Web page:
The fast RV strain assessment approach incorporates the time-varying distance between the tricuspid valve insertions and the RV apex. The strain value at any time point (t) with respect to the initial time at RV end-diastole was calculated as \(\left(L\left(t\right)-L_0\right)\times100/L_0\), where \({L}_{0}\) is the length of the RV measured between the tracked tricuspid valve insertions and the RV apex at end-diastole; and \(L\left(t\right)\), the length at time \(t\). As such, the RV fast strain measurement is inherently quantitated in reference to end-diastolic RV length. RV fast global longitudinal strain (GLS)—strain value at end-systole—was obtained from the strain curve; the peak SRs at RV systole (GLSRs), early diastole (GLSRe), and late diastole (GLSRa) were obtained from the SR curve (Fig. 1), which was the first time-derivative of the strain curve obtained by central difference method. Strain and SR parameters from the RV septal and free wall of the 4-chamber view were averaged to obtain mean results for analysis. All strain and SR data were presented as absolute values.

Conventional feature tracking derived strain

CMR FT was performed by one reader (X.D.Z.) blinded to all participant characteristics and other CMR measurements in deriving RV GLS and global longitudinal SR (GLSR), and global circumferential strain (GCS) using dedicated QStrain software (Version 2.0, Medis BV, Leiden, The Netherlands). RV GLS and GLSR were obtained by endocardial tracking of cine 4-chamber CMR images. RV GCS was derived from the mid-RV short-axis view, which was localized as the level showing the LV short-axis view with both papillary muscles in cross section [4]. The tracking of the RV endocardium was manually corrected in case of inadequate tracking, which is defined by deviation of the contour from the endocardial border on visual assessment by experts [16].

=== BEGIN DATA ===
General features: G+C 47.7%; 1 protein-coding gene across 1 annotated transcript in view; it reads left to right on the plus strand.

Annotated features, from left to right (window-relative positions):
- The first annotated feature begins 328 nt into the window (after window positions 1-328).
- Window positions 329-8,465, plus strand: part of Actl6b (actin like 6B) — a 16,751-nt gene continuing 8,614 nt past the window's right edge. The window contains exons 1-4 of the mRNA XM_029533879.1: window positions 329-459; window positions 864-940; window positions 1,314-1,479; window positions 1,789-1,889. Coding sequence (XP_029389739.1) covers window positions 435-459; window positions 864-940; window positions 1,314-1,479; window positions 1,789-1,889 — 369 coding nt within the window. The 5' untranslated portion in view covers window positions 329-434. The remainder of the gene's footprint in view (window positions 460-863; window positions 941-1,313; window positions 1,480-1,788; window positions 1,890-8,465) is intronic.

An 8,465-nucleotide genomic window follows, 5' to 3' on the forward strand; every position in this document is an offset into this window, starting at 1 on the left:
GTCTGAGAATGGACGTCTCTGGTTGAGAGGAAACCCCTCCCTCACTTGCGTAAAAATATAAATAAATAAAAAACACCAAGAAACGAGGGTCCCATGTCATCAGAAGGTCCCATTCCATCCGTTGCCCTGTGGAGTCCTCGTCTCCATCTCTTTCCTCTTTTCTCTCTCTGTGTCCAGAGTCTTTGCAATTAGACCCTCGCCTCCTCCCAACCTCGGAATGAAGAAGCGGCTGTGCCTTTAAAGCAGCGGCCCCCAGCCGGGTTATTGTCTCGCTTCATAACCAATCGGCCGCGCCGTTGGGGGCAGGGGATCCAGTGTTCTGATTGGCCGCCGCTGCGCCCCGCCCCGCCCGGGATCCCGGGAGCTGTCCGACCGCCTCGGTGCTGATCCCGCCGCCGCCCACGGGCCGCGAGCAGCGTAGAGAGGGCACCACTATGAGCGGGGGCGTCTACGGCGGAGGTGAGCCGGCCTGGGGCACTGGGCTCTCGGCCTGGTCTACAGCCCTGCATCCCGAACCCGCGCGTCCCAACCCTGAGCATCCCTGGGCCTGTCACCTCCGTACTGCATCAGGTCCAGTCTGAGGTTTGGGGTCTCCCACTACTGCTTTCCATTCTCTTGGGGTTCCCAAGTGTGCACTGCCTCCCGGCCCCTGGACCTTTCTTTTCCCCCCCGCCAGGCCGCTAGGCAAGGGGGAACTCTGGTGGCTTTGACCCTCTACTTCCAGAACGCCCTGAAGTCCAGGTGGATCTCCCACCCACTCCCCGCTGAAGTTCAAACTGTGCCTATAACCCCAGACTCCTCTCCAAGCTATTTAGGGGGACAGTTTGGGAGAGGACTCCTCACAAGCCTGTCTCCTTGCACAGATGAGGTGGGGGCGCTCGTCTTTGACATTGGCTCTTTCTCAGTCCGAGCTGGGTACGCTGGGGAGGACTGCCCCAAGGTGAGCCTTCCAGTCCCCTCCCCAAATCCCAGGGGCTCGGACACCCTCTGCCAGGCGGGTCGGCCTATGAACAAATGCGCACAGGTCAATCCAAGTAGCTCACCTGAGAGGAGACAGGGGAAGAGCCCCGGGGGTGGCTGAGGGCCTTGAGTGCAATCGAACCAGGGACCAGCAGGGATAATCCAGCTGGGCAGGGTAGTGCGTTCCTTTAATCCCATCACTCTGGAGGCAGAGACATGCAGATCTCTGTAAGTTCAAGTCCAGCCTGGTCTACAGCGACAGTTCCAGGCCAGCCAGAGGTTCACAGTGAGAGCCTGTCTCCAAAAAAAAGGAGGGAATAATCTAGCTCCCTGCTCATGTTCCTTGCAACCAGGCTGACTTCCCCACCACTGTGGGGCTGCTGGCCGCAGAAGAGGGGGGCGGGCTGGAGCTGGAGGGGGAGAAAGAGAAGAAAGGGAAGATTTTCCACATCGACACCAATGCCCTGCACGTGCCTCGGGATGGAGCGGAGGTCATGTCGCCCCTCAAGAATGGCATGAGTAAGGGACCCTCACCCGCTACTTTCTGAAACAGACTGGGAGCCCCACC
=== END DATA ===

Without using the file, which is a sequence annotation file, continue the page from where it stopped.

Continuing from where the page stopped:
Cardiopulmonary exercise testing

CPET was performed on a Hewlett–Packard Cosmos treadmill machine as described previously [17]. One metabolic equivalent (MET) was defined as the amount of oxygen consumed while sitting at rest (i.e. 3.5 ml of O2 per kilogram body weight per minute). The primary clinical outcome from CPET was peak oxygen consumption (PVO2) expressed as an absolute value (ml/kg/min) and as a percentage of predicted PVO2 (%predicted PVO2). All CPETs are symptom-limited, with PVO2 measured by averaging data during the final 15 s of exercise. Normal exercise capacity was defined as > 84 % of predicted PVO2 [18].

Statistical analysis

Statistical analysis was conducted using SPSS (version 17.0, Statistical Package for the Social Sciences, International Business Machines, Inc., Armonk, NY, USA). Continuous data were summarized as mean ± standard deviation (SD) or median (interquartile range (IQR)) and categorical data as frequencies (percentages). Data were compared among the patient and the control groups using an ANOVA F-test, followed up with Tukey’s honestly significant difference or Games Howell post hoc test in the event of an overall statistically significant difference in group means. Comparisons between two groups were performed using independent t tests for normally distributed data, Mann–Whitney U tests for non-normally distributed data, and chi-square test or Fisher’s exact test for categorical data.